Last month Patrick J. Buchanan penned a column titled, “Is the Tea Party’s Dream an Illusion?” In it, he wrote:
When does the Republican Party, put in power by the Tea Party, plan to honor its commitment to halt the growth of the Federal monolith and bring the budget back into balance? Is there is any hope things will be different, should the Tea Party help produce a GOP Senate in 2014?
If the Tea Party is in some despair, is it not understandable?
For while there are countless proposals and plans to cut back on federal spending, from Simpson-Bowles on, it is impossible today to see in either party the political will to do the surgery.
Consider what would be needed to roll back Big Government.
First, the major entitlement programs Medicare and Social Security would have to be peeled back. But any effort to raise the age of eligibility, or reduce the benefits, or trim cost-of-living adjustments, would meet with ferocious resistance, led by the AARP.
Indeed, many Tea Party members are themselves among those enjoying, or about to enjoy, the benefits of these programs. Would they back cuts in either one? Democrats say these programs must be expanded, and they will resist any cuts as fiercely as the Republicans would resist any increase in payroll or income taxes.
Buchanan concludes, “Can it be that the Tea Party’s dream of a balanced budget, and of a government that ceases to eat up ever more of the GDP, is simply an act of self-delusion?”
A few days ago the Washington Times had a report with this headline: “Tea party loses some steam in GOP races.” Here are the opening three paragraphs:
Tea party challenges to Republican senators are fizzling across the country, leaving Mississippi as the only state where a longtime Republican officeholder is seriously endangered by a primary threat from his right.
Sen. Thad Cochran has stumbled, both verbally and in his voting record, and won’t get the backing of the American Conservative Union in his primary battle against Mississippi state Sen. Chris McDaniel — though the U.S. Chamber of Commerce says it still supports the incumbent.
But in Kentucky, Kansas and South Carolina, tea party-backed challengers are struggling to gain traction in polls with arguments that the incumbents have been captured by Washington special interests and have turned their backs on grass-roots conservatives.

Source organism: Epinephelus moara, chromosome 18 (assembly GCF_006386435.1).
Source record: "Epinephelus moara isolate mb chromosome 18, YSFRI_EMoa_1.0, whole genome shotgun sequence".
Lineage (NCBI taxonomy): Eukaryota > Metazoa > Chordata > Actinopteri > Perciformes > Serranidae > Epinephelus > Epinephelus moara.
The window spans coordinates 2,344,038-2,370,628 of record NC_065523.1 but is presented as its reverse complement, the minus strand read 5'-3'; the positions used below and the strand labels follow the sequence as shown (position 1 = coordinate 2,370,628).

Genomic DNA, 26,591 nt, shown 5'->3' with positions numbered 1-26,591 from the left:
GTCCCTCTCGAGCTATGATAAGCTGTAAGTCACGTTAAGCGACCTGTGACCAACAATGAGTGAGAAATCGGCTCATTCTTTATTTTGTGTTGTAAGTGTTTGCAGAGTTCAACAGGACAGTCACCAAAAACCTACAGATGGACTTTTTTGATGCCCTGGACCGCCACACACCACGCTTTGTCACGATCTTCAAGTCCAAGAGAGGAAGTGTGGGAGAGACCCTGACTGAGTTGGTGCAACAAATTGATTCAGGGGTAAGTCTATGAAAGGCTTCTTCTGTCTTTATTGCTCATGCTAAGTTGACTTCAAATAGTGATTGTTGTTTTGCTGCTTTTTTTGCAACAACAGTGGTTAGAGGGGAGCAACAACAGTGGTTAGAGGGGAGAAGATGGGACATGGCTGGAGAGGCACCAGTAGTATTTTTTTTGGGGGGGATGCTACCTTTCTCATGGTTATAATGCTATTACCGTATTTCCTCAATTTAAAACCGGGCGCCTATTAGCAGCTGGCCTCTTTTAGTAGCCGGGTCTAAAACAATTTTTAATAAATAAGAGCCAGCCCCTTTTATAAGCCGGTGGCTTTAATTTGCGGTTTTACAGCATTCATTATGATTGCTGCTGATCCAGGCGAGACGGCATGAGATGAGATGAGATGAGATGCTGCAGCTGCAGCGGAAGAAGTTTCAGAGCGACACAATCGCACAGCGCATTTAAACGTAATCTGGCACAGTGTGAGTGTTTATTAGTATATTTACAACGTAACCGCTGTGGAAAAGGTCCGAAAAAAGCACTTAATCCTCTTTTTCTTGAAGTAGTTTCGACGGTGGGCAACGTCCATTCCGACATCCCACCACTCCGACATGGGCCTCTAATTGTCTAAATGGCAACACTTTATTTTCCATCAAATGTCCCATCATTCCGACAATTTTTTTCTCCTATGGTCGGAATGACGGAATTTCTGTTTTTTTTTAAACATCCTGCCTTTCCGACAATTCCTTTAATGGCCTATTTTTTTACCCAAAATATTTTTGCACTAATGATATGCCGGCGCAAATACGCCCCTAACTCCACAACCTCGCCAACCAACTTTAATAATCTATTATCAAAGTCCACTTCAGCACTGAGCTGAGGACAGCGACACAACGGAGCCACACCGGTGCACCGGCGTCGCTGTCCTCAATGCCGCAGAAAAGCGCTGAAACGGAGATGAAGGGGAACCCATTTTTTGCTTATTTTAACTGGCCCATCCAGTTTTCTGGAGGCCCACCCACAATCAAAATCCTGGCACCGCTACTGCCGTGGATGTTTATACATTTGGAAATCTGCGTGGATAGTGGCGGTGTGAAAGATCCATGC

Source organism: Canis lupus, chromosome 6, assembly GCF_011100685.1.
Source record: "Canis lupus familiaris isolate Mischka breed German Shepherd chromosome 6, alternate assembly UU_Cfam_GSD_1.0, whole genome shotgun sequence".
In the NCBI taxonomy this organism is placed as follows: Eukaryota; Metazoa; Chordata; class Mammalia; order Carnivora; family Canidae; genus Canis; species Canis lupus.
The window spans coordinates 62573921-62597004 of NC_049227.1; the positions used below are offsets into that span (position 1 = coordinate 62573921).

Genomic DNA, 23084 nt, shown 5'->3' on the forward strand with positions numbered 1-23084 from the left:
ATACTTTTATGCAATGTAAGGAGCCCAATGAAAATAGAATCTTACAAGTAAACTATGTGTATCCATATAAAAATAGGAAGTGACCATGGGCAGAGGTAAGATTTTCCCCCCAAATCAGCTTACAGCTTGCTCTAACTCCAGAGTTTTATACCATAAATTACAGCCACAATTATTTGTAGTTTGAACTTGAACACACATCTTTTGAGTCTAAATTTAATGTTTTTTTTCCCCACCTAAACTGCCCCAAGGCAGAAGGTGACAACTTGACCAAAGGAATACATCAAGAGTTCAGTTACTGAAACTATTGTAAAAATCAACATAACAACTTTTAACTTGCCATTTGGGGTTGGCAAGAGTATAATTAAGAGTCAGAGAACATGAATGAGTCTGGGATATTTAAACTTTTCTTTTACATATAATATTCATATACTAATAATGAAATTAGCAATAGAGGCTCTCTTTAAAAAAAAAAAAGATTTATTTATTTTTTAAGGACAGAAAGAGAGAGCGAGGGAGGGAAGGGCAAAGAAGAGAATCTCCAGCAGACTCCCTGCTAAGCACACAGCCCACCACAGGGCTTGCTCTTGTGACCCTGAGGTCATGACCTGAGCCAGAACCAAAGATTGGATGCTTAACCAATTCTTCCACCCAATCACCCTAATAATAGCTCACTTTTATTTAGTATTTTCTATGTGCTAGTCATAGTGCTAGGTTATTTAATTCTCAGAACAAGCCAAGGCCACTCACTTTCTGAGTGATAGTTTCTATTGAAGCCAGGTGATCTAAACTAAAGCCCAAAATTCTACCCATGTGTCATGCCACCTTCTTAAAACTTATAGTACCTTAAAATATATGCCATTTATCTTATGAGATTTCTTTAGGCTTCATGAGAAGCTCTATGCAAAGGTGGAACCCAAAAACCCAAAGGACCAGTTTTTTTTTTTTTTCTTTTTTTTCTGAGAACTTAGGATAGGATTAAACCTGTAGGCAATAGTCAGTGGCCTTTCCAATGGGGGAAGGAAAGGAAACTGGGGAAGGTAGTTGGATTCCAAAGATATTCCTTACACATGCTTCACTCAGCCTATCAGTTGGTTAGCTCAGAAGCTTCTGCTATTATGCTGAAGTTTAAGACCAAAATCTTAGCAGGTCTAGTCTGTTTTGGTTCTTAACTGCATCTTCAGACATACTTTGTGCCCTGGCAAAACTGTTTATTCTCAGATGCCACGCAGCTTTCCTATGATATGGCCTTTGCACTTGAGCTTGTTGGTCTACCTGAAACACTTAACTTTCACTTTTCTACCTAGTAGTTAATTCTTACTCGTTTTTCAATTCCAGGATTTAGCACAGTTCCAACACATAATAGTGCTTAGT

How can this be happening in a year that is supposed to resemble 2010? Anyone reading my columns already knows my answer to that question. The build-it-and-they-will-come approach to politics is a proven failure. Those on the political right have been building think tanks and “grassroots” organizations for decades but the people aren’t coming. The tea party crowd needs to learn this: the audience isn’t going to come to you — you need to go to your audience.
The good news is that Republicans and conservatives have an army that can be mobilized and sent into battle. Here’s an overview of what constitutes that army:
- Individuals of all ages — high school to retirees.
- Small informal groups.
- Medium sized organized groups.
- Patriot and tea party groups.
- Issue advocacy organizations.
- Think tanks.
- State and local Republican Party organizations.
- Every single elected conservative Republican whether they hold a large or small, partisan or non partisan office.
Unfortunately, this is a mostly-idle army. Anyone who has attended political meetings and events of all sizes for the past few decades has bumped into it. What’s striking is how many talented and dedicated people participate in those meetings and events. It’s also striking that the energy mostly dissipates after the meeting/event is over. Nearly everyone leaves not knowing what practical steps they can take to help the cause.
That’s a recipe for losing steam and continual failure.